hardened little wretch he was described to be; what could one poor child do? Darkness had set in; it was a low neighbourhood; no help was near; resistance was useless. In another moment he was dragged into a labyrinth of dark narrow courts, and was forced along them at a pace which rendered the few cries he dared to give utterance to, wholly unintelligible. It was of little moment, indeed, whether they were intelligible or no; for there was nobody to care for them, had they been ever so plain.

* * * *

The gas-lamps were lighted; Mrs. Bedwin was waiting anxiously at the open door; the servant had run up the street twenty times to see if there were any traces of Oliver; and still the two old gentlemen sat, perseveringly, in the dark parlour, with the watch between them.


CHAPTER XVI
Relates what became of Oliver Twist after he had been claimed by Nancy

THE narrow streets and courts, at length, terminated in a large open space; scattered about which, were pens for beasts, and other indications of a cattle-market. Sikes slackened his pace when they reached this spot: the girl being quite unable to support any longer, the rapid rate at which they had hitherto walked. Turning to Oliver, he roughly commanded him to take hold of Nancy's hand.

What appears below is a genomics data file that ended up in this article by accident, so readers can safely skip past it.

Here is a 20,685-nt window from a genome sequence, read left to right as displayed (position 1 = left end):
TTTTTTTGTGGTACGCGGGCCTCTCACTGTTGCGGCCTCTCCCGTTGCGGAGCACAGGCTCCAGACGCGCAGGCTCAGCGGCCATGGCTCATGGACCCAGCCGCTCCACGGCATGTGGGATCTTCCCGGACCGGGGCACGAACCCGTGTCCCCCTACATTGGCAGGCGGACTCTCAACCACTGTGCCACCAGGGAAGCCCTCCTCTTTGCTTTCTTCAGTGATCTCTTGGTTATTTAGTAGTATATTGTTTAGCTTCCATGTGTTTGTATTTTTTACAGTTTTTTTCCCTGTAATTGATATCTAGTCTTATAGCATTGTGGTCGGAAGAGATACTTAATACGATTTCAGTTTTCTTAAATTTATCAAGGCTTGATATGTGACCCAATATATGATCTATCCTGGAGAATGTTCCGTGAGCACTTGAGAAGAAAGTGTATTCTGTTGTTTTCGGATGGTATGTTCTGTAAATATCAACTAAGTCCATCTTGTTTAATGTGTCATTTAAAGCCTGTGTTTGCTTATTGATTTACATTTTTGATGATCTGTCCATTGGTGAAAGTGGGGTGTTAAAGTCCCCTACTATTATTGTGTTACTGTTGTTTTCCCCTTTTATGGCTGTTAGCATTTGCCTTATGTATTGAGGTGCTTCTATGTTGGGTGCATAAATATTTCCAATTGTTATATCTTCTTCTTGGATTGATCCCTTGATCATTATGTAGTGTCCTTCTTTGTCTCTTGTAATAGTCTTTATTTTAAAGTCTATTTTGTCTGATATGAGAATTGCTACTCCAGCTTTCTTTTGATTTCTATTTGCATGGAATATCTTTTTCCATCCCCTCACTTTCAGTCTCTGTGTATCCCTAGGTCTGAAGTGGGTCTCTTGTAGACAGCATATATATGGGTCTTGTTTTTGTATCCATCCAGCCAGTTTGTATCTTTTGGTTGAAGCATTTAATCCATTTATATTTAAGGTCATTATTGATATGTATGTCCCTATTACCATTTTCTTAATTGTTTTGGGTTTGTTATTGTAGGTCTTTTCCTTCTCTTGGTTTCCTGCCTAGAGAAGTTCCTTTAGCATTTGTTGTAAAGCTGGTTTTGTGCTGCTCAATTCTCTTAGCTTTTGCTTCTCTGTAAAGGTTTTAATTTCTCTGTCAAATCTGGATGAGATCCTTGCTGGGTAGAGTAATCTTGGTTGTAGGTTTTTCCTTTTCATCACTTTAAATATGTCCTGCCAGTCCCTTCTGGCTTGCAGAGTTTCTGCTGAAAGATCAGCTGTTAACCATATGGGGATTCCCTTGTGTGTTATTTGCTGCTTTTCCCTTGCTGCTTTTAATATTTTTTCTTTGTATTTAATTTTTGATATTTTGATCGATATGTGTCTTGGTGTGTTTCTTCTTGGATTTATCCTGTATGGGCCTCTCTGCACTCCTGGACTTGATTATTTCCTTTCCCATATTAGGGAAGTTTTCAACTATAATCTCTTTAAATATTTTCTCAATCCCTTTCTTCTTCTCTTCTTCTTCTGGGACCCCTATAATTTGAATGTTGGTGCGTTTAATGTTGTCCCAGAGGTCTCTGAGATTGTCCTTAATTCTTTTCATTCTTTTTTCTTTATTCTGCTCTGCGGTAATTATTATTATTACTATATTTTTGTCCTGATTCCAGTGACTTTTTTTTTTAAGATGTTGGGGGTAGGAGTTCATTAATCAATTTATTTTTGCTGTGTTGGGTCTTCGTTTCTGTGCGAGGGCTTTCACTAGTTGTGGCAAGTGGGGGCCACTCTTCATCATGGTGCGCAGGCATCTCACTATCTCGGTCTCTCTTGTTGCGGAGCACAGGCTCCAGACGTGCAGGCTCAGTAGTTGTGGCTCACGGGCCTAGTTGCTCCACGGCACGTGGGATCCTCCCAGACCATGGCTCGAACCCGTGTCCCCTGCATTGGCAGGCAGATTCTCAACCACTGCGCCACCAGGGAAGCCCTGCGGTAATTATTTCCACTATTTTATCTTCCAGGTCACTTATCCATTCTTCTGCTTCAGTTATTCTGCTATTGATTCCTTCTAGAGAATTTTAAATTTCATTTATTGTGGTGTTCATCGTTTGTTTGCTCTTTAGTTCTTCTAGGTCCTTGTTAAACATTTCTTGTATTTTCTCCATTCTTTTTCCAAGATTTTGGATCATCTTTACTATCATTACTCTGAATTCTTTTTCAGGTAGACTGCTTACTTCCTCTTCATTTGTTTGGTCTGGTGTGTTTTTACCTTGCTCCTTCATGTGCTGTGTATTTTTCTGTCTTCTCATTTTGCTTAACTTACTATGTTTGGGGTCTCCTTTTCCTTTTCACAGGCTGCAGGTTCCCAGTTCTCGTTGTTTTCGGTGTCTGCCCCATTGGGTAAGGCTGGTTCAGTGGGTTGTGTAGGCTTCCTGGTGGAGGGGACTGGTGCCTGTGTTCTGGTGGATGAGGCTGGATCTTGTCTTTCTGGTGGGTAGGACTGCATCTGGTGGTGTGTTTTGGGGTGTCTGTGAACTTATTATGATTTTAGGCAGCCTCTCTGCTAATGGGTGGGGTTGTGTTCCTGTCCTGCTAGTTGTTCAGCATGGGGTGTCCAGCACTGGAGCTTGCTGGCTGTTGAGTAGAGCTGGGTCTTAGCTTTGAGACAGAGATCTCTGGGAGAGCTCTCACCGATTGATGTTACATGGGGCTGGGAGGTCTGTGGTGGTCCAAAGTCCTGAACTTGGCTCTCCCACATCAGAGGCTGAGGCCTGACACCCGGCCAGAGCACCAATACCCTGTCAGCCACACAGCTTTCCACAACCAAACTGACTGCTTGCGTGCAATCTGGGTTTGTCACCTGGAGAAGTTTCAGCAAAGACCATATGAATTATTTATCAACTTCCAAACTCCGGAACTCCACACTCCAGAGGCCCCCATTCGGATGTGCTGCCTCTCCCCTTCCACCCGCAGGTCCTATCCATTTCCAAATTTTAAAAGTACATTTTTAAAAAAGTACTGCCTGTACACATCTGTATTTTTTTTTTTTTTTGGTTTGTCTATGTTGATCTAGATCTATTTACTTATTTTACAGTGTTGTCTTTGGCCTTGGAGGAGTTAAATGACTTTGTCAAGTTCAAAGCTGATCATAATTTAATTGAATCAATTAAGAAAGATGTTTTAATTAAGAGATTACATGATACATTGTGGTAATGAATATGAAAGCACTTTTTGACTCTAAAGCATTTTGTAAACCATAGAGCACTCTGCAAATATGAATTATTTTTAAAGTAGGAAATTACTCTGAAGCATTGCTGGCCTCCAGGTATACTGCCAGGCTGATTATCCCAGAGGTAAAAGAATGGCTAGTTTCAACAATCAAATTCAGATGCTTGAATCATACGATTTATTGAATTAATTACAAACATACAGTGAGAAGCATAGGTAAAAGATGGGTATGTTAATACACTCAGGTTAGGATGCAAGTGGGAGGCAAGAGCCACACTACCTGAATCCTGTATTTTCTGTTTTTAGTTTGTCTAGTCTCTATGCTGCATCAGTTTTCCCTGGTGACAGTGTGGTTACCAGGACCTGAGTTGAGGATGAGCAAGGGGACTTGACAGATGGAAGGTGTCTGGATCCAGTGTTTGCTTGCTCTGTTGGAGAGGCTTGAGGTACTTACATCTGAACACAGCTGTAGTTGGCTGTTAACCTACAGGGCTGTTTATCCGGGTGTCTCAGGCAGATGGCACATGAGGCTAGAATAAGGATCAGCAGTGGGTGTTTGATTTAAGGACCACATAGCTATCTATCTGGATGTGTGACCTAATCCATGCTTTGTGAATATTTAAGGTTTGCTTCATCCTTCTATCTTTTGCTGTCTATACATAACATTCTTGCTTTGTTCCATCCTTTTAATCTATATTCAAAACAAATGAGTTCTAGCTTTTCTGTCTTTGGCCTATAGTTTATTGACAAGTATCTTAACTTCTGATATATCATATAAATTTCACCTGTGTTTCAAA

'Do you hear?' growled Sikes, as Oliver hesitated, and looked round.

They were in a dark comer, quite out of the track of passengers. Oliver saw, but too plainly, that resistance would be of no avail. He held out his hand, which Nancy clasped tight in hers.

-135-

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